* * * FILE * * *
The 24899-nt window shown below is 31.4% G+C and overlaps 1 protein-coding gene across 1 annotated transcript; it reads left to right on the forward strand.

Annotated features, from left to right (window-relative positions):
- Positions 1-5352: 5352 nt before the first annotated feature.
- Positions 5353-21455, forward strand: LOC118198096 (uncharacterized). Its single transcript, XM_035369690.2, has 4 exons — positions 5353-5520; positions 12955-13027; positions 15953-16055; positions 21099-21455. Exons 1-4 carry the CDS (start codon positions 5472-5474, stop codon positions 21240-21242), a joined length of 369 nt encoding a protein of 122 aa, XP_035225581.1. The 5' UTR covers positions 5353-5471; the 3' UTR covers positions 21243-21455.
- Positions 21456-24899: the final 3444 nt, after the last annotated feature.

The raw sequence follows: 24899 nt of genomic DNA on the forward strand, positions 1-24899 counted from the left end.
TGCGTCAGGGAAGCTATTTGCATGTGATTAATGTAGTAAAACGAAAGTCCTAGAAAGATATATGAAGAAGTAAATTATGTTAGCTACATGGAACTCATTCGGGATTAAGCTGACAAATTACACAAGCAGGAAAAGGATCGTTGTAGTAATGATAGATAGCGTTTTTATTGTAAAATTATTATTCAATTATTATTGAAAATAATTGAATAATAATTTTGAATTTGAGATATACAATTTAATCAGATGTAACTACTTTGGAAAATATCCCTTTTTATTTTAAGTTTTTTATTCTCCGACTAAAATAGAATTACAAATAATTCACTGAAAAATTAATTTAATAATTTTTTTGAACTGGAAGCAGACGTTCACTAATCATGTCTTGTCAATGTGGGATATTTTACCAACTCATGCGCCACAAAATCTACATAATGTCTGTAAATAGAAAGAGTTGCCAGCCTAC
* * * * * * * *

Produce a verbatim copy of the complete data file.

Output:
The 24899-nt window shown below is 31.4% G+C and overlaps 1 protein-coding gene across 1 annotated transcript; it reads left to right on the forward strand.

Annotated features, from left to right (window-relative positions):
- Positions 1-5352: 5352 nt before the first annotated feature.
- Positions 5353-21455, forward strand: LOC118198096 (uncharacterized). Its single transcript, XM_035369690.2, has 4 exons — positions 5353-5520; positions 12955-13027; positions 15953-16055; positions 21099-21455. Exons 1-4 carry the CDS (start codon positions 5472-5474, stop codon positions 21240-21242), a joined length of 369 nt encoding a protein of 122 aa, XP_035225581.1. The 5' UTR covers positions 5353-5471; the 3' UTR covers positions 21243-21455.
- Positions 21456-24899: the final 3444 nt, after the last annotated feature.

The raw sequence follows: 24899 nt of genomic DNA on the forward strand, positions 1-24899 counted from the left end.
TGCGTCAGGGAAGCTATTTGCATGTGATTAATGTAGTAAAACGAAAGTCCTAGAAAGATATATGAAGAAGTAAATTATGTTAGCTACATGGAACTCATTCGGGATTAAGCTGACAAATTACACAAGCAGGAAAAGGATCGTTGTAGTAATGATAGATAGCGTTTTTATTGTAAAATTATTATTCAATTATTATTGAAAATAATTGAATAATAATTTTGAATTTGAGATATACAATTTAATCAGATGTAACTACTTTGGAAAATATCCCTTTTTATTTTAAGTTTTTTATTCTCCGACTAAAATAGAATTACAAATAATTCACTGAAAAATTAATTTAATAATTTTTTTGAACTGGAAGCAGACGTTCACTAATCATGTCTTGTCAATGTGGGATATTTTACCAACTCATGCGCCACAAAATCTACATAATGTCTGTAAATAGAAAGAGTTGCCAGCCTAC